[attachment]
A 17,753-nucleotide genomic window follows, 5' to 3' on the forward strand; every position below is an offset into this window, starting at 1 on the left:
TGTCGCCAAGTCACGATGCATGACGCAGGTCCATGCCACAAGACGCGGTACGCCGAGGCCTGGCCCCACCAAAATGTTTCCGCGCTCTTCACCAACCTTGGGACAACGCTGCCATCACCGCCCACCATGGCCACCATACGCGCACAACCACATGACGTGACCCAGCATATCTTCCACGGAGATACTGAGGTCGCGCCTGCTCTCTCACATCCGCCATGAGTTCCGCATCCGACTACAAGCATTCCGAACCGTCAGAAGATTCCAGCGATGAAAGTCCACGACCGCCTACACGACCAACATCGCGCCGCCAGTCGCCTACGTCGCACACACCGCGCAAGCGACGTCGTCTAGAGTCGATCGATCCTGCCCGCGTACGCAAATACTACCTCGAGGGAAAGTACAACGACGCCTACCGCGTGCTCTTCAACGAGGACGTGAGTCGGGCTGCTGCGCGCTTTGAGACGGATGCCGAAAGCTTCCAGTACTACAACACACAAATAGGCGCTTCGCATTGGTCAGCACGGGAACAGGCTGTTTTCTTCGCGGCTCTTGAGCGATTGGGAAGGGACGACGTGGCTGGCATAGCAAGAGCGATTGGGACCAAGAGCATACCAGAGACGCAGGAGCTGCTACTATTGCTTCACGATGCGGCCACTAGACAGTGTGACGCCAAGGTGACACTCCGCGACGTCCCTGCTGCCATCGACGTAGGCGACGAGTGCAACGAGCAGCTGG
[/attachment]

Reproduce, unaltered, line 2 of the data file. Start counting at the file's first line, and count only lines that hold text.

TGTCGCCAAGTCACGATGCATGACGCAGGTCCATGCCACAAGACGCGGTACGCCGAGGCCTGGCCCCACCAAAATGTTTCCGCGCTCTTCACCAACCTTGGGACAACGCTGCCATCACCGCCCACCATGGCCACCATACGCGCACAACCACATGACGTGACCCAGCATATCTTCCACGGAGATACTGAGGTCGCGCCTGCTCTCTCACATCCGCCATGAGTTCCGCATCCGACTACAAGCATTCCGAACCGTCAGAAGATTCCAGCGATGAAAGTCCACGACCGCCTACACGACCAACATCGCGCCGCCAGTCGCCTACGTCGCACACACCGCGCAAGCGACGTCGTCTAGAGTCGATCGATCCTGCCCGCGTACGCAAATACTACCTCGAGGGAAAGTACAACGACGCCTACCGCGTGCTCTTCAACGAGGACGTGAGTCGGGCTGCTGCGCGCTTTGAGACGGATGCCGAAAGCTTCCAGTACTACAACACACAAATAGGCGCTTCGCATTGGTCAGCACGGGAACAGGCTGTTTTCTTCGCGGCTCTTGAGCGATTGGGAAGGGACGACGTGGCTGGCATAGCAAGAGCGATTGGGACCAAGAGCATACCAGAGACGCAGGAGCTGCTACTATTGCTTCACGATGCGGCCACTAGACAGTGTGACGCCAAGGTGACACTCCGCGACGTCCCTGCTGCCATCGACGTAGGCGACGAGTGCAACGAGCAGCTGG